The importance of systems
No business can thrive without having various systems in place. They allow you to identify the most efficient way of performing a task and ensure team members follow an agreed approach.
Not only does this deliver cost efficiencies by eliminating the waste of re-learning an optimum way of doing something, but it also ensures outcomes remain consistent.
Take a fast food restaurant, for example. Every single meal comes out the same. Not only does this minimise waste associated with the ingredients used and time taken, but it also ensures the end product is always the same and exactly how the customer expected it.
Benefits of business systems
- Organisational efficiency – A system helps ensure that tasks are completed efficiently and effectively, as everyone knows what needs to be done and how it should be done. This can help to save time and money.
- Improved communication – A system can help improve communication between teams, as everyone will be aware of the procedures that must be followed. This can lead to fewer mistakes being made and a smoother overall operation.
- Increased productivity – When tasks are organised and streamlined, it can lead to increased productivity as workers can focus on their jobs. This can, in turn, lead to higher profits for the business.
- Customer satisfaction – Ultimately, having a system in place can help to improve customer satisfaction as they will receive a better product or service. This can help to build up repeat business and attract new customers.
My business is too creative/unique/bespoke/niche/complex for systems and processes
We have to disagree here. While you business might not run in the same way a fast food restaurant might make a burger, or a car manufacturer makes a car, every business can employ some processes.
For example, how and when do you raise invoices? How do you qualify good sales opportunities from bad ones? How do you deal with customer complaints? How do you extract any needed information from a client? How does work move from one team to another?
Think of systems as not a way of stifling creativity and spontaneity but of minimising the time spent on humdrum tasks so team member brain power is freed up to be spent on more impactful activities.
Signs systems need implementing or improving
You can quickly tell if systems need reviewing whenever you spot the following.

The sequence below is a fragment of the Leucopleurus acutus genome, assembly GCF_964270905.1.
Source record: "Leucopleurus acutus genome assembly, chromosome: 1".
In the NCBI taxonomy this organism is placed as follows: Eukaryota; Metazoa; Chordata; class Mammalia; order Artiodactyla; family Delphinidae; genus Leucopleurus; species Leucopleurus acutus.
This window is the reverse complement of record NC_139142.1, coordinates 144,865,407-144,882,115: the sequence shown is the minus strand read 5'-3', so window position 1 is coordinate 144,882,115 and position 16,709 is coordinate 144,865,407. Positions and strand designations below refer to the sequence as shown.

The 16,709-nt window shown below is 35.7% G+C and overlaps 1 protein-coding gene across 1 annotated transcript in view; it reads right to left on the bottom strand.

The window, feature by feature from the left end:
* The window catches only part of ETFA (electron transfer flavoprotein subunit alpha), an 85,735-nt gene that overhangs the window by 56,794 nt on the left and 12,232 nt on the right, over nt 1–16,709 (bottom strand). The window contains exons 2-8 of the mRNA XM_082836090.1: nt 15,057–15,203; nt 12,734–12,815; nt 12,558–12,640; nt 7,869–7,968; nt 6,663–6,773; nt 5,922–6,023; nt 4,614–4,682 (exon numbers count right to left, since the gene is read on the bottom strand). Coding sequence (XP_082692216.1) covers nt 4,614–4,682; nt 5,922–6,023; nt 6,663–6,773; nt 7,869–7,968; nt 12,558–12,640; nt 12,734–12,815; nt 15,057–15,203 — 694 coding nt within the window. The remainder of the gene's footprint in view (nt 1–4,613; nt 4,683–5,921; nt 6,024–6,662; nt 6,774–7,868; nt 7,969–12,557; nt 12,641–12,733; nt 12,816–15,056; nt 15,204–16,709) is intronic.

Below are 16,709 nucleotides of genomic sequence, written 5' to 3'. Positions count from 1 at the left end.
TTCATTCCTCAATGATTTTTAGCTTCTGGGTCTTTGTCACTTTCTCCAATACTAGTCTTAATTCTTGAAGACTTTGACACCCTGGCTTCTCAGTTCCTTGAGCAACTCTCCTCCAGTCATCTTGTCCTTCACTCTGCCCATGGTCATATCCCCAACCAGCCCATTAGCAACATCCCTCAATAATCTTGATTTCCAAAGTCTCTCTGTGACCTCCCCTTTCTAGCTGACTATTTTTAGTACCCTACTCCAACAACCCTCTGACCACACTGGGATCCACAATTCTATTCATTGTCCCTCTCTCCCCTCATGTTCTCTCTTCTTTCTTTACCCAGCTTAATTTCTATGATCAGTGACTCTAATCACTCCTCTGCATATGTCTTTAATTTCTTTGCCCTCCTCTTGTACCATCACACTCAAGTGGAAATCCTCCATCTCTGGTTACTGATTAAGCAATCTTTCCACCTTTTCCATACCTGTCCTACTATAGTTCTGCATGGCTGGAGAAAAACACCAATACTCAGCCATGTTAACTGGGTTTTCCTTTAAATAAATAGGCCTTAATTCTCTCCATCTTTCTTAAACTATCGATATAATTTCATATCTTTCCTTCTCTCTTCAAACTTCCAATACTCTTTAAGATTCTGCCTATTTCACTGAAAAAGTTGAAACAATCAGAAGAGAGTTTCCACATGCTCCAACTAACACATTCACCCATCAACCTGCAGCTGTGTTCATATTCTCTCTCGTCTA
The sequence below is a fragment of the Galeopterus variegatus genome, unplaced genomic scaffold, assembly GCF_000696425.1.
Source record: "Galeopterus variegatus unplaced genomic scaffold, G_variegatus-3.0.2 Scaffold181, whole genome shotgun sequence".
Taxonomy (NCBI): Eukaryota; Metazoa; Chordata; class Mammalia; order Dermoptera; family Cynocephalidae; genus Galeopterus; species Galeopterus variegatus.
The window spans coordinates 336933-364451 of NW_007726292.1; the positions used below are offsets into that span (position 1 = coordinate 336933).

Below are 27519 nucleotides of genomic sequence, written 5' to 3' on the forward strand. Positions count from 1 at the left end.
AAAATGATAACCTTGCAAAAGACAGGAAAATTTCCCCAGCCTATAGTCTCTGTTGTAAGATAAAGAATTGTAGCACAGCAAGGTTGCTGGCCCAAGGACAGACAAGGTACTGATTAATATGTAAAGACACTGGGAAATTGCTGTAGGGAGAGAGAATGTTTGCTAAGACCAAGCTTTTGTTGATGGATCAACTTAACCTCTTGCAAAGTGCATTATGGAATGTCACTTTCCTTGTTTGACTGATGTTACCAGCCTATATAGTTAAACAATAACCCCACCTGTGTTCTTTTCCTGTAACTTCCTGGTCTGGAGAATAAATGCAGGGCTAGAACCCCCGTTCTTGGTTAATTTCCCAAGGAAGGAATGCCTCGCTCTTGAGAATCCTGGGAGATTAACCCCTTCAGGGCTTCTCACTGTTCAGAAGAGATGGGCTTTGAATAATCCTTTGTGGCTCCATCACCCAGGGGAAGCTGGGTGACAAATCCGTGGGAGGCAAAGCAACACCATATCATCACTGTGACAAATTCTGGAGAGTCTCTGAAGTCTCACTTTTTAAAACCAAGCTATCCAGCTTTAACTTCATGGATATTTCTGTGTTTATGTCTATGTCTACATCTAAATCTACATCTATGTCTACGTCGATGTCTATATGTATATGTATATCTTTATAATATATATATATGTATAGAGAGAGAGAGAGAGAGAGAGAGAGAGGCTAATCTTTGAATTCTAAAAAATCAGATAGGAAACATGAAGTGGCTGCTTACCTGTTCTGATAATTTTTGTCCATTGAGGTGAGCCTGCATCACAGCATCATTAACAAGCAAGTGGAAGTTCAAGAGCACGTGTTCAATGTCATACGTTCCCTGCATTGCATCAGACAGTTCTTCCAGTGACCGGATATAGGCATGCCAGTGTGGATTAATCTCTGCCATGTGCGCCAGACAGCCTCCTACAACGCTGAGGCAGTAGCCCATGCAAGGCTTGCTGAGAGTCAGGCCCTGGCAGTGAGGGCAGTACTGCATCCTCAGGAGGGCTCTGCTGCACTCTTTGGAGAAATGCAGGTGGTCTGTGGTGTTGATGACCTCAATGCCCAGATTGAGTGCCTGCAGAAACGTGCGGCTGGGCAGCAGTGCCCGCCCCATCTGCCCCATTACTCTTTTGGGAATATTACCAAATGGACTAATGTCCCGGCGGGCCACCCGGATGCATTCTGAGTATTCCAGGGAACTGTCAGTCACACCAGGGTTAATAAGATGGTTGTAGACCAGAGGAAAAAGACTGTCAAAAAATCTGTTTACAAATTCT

Customer complaints and/or returns: When you receive negative feedback, treat it as a gift. It is one of the clearest indicators that there is an opportunity to improve your systems.
Waste: Are you seeing a lot of wasted time, money, materials, expertise, or effort? How can your systems be changed to reduce this waste?
Actions that add no value: In this instance, value is defined as an action or feature that a customer is willing to pay for. If actions are being undertaken that a customer won’t pay for, do you need them?
Re-doing work: Does a team keep getting work sent back for changes or modifications? If they do, it’s a key area to investigate and optimise.
Duplication of effort: Are multiple people doing the same thing without adding value? This is another sign systems are not working, as teams are not communicating effectively.
Asking why: A strategy for process implementation and improvement
In the 1930s, Japanese inventor Sakichi Toyoda came up with the 5 Why technique to get to the root cause of a problem. The method is genius in its simplicity. Whenever a problem occurs, just ask ‘why’ 5 times. For example,
‘Why did the client complain?’
‘Because the product broke.’
‘Why did the product break?’
‘Because the hinge snapped.’
‘Why did the hinge snap?’
‘Because it was too small.’
‘Why did we use a hinge that was too small?’
‘Because we had none of the right sizes.’
‘Why did we have none of the right sizes?’
‘Because procurement won’t sign off the cost for the larger hinges.’
The above illustrates that if we’d stopped asking ‘why’ when we found out the product broke, we’d not have known that another team was preventing manufacturing from getting the needed materials. But maybe procurement has budget restrictions dictating their purchasing ability and the sales team needs to actually increase their fees.
Asking ‘why’ doesn’t need to stop at the 5th ‘why’; it’s just a way of encouraging deeper investigation.
Not all problems manifest in this way, however. Sometimes there will be no apparent problem, but a process improvement might still be possible. The five whys can still be used by asking the question in the following way;
- Purpose – Why is it necessary?
- Location – Why is it done at the location?
- Who – Why does that person/machine do it?
- When – Why is it done then?
- How – Why is it done that way?
These types of ‘why’ help you kickstart the process of finding out if the current way of doing things are the best.
And remember, ‘because we’ve always done it that way’ is never a satisfactory answer but a huge red flag there are efficiencies to be made.
Unlock the power of effective delegation
Systems make it far easier to delegate tasks, meaning you can get on with working ON the business rather than IN it – that is a major principle of Michael Gerber’s book, The E-Myth Revisited (1995).
If you are beavering away doing all the tasks required to keep your business running, then you are working IN the business. That’s all well and good, but it doesn’t necessarily get you very far.
If, however, you free yourself up to work ON the business, then you are able to take a step back, and start planning and strategising, and building your business to be the best it can be. How do you free yourself up? By delegating as many of those everyday tasks as possible. How do you ensure quality? Through systemisation.
If you want to explore how to improve your results, get in touch. Start here by booking your call with Chris > Book your call